Summertime usually means a busy period for Network Engineers, customers are on holidays and we have the opportunity to performs all the changes that impact network connectivity. For me this usually means core switch replacement. Today I was moving a configuration from an HP8200 to a Cisco 4500, taking care of all the details of ports, trunks, vlans. From this: to this: When a task is manual, boring, repetitive and error-prone my automation skills came to help.
I’m happy to announce I’ll join a great team of professionals for 3 days of pure networking awesomeness in Silicon Valley: Great news: I'm a #NFD16 delegate! https://t.co/WuziopJtKc Can't wait to join such a great team of professionals! — Gian Paolo (@gp_ifconfig) August 11, 2017 NFD16 is part of Tech Field Day events where vendors and professionals meet to share and discuss about the IT world, products, trends and future.
My interview was published today on Networkcareer.net, the latest project from Daniel Dib and Kim Pedersen. It’s available online HERE.
Ansible has been around for I while but I didn’t had a chance to play with it so far. Now the time has come: I manage enough IOS devices with homogeneous configurations in multiple sites without Cisco Prime. Any change is a pain, it’s time to automate all the things! My environment I run Ansible inside Bash on Windows, I don’t see any issue or difference than running in an actual Linux box or docker/vagrant/whatever and it permits a better integration with the tools I already use.
This week I attended and event organized by Cisco TAC in Krakow. I’ve been in may Cisco events (Live, PVT, Pint etc.) but It was the first time for me at a TAC workshop and I was curious about it. The Agenda Agenda was clear: tree days with TAC engineers presenting best practices for installation and configuration with a clear focus on troubleshooting methods and tools. I was not disappointed by the contents: marketing was reduced to minimum, all the presenters were skilled TAC engineers and all the sessions were very detailed.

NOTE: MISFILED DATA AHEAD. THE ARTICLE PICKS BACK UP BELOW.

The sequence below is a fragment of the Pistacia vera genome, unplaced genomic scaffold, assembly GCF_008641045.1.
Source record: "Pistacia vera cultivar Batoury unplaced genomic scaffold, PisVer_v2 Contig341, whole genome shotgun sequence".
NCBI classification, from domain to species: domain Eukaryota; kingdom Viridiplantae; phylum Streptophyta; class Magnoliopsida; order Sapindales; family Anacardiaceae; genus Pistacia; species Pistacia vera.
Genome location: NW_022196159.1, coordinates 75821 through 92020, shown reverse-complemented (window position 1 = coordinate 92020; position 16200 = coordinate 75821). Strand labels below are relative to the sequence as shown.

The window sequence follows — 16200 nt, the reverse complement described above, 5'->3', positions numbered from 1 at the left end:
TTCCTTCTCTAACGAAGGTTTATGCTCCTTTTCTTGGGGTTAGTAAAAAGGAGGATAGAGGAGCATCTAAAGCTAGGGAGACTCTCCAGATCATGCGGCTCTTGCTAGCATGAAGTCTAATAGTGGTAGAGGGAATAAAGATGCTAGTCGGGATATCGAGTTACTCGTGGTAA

Today I passed exam CWDP-302 and got CWDP. To be honest I had to renew my CWNA that was about to expire but I don’t really like to renew, I prefer o move forward when I can. Exam preparation To prepare the exam I read cover-to-cover the official study guide and review some topics on the CWNA study guide. The study guide is dated 2011 so it covers up to 802.
It’s time for CLEUR again, for the second year in Berlin, that’s 5 years in a row and I still get excited when the date arrives. I won’t repeat many consideration’s I’ve already made last year. This year my main focus was security, I attended many FirePower, AMP and FTD sessions. General routing/switching and wireless are topics I can see in other partner events or learn by myself watching recordings later.
DISCLAIMER I work in the enterprise market, mostly with routing&switching, wireless, security products from multiple vendors. I have no SDN/cloud/ISP real experience yet. My views here are based upon meetings with vendors pushing SDN solutions and fellow engineers who shared experiences, doubts and some labs to test the products. After attending a few SDN presentation of various vendors I’m starting to make an opinion about SDN myself. Here’s what I got so far.
Last week I had the opportunity to attend a “Cisco Meraki Masters” session at Meraki HQ in San Francisco. Meraki Masters is a program that sits on top of CMNA to give partners a deeper view of the Meraki product line, vision and roadmap. Merakify a.k.a. “Don’t spend your time doing work a well-trained monkey could do.” Meraki has a strong focus on the “merakification” of the products. Merakification means that all the repetitive tasks a network administrator performs almost on daily basis are now included in the Meraki Dashboard.
I got inspired by the book “The 1 Thing“ and changed a little bit my behavior about work and training I’d like to share here to discuss and improve. The Background A while ago one guy could setup a bunch of physical servers, install/configure/manage OS, configure network equipment and setup a firewall to connect to the internet. For some specific software platforms the support of the vendor for installation and maintenance was enough.